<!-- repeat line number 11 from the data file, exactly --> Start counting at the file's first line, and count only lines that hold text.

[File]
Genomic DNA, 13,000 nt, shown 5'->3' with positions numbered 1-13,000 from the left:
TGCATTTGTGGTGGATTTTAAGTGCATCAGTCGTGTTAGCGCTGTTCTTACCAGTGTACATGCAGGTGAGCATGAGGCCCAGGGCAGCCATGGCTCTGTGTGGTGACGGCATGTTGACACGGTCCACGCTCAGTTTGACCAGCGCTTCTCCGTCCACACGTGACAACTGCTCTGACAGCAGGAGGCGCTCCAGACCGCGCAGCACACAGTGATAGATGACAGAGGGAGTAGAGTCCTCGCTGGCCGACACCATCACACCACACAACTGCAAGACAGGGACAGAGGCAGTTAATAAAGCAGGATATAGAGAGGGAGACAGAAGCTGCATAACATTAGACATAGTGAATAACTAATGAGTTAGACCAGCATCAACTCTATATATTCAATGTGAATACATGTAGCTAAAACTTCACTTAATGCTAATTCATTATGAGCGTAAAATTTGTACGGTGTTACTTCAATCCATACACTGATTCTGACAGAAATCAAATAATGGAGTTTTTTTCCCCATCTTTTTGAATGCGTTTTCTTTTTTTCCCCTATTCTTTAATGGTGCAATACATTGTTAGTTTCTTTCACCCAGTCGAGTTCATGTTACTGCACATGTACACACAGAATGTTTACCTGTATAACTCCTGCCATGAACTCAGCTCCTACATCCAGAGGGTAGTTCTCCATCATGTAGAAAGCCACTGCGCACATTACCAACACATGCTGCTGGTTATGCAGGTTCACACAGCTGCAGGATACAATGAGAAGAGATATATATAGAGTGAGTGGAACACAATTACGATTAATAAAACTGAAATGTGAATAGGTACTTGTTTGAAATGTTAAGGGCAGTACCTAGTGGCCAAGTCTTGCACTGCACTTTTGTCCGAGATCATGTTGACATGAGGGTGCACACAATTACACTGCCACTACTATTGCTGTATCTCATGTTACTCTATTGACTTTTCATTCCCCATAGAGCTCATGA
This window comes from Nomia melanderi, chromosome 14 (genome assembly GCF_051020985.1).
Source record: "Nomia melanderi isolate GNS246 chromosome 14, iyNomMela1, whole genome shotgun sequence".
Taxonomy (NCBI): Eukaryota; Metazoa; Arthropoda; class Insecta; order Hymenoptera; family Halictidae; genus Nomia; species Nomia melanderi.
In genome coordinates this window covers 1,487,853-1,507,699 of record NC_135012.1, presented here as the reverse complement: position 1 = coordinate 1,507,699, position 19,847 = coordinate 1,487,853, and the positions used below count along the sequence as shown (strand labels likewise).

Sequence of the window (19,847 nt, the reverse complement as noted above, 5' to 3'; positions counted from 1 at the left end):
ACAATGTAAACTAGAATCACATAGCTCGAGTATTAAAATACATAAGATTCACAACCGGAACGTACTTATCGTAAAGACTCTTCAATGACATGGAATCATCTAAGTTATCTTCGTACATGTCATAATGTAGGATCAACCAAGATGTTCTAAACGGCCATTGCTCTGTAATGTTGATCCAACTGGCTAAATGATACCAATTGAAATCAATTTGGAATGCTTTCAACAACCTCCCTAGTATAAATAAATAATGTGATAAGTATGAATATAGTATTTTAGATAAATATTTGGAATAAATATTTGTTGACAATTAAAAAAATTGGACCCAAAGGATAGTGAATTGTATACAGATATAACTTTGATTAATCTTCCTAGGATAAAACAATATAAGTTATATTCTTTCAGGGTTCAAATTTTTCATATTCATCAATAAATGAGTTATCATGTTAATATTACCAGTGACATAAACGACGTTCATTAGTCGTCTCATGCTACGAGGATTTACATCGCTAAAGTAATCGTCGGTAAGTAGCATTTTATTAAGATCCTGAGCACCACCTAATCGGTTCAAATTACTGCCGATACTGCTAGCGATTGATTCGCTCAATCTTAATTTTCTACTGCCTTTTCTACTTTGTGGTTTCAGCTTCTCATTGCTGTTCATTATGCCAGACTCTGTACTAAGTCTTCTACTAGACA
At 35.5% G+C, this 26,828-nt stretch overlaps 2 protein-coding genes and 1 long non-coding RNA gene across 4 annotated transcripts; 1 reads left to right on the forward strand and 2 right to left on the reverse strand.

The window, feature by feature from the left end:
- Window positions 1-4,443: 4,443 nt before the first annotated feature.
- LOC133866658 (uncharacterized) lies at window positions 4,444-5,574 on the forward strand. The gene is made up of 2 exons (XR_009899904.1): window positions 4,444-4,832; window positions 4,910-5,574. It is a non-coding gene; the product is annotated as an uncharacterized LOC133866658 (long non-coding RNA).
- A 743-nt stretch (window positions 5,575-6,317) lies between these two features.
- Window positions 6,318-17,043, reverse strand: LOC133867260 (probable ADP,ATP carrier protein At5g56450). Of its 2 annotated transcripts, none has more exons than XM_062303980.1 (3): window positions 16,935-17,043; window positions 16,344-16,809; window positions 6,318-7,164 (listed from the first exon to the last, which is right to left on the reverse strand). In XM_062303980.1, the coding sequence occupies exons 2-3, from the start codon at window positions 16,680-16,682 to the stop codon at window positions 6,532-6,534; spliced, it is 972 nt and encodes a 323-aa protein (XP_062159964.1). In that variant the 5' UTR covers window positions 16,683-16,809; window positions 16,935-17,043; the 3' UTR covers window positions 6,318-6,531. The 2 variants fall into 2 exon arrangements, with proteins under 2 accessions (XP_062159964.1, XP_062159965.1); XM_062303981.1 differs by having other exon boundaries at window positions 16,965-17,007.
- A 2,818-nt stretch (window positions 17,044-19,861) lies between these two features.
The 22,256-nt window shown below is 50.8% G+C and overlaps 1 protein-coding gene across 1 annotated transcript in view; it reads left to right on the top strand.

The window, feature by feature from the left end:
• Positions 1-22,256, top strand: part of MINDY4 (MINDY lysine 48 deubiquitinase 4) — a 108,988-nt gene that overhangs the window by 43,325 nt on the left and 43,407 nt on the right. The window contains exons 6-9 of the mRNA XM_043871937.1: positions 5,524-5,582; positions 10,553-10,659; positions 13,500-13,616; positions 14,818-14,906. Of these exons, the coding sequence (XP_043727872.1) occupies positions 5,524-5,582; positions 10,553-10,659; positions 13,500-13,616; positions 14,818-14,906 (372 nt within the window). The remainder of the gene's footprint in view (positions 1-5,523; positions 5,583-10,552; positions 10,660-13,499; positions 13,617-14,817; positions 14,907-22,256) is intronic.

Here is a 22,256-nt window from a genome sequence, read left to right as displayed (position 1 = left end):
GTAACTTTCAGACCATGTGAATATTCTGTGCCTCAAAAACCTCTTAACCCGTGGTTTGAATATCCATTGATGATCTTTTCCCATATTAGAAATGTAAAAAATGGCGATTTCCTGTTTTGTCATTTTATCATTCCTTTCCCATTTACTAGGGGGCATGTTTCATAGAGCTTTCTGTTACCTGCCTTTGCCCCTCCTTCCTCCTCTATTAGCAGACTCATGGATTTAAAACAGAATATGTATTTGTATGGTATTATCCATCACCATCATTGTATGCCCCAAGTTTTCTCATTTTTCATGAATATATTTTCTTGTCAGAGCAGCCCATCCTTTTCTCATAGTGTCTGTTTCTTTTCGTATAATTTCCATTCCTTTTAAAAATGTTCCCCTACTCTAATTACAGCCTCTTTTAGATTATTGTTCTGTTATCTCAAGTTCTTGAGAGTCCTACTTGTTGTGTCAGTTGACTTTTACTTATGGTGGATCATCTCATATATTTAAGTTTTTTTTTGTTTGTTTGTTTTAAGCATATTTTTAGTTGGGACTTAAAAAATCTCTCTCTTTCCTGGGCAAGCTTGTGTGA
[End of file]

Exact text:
- Window positions 1-4,443: 4,443 nt before the first annotated feature.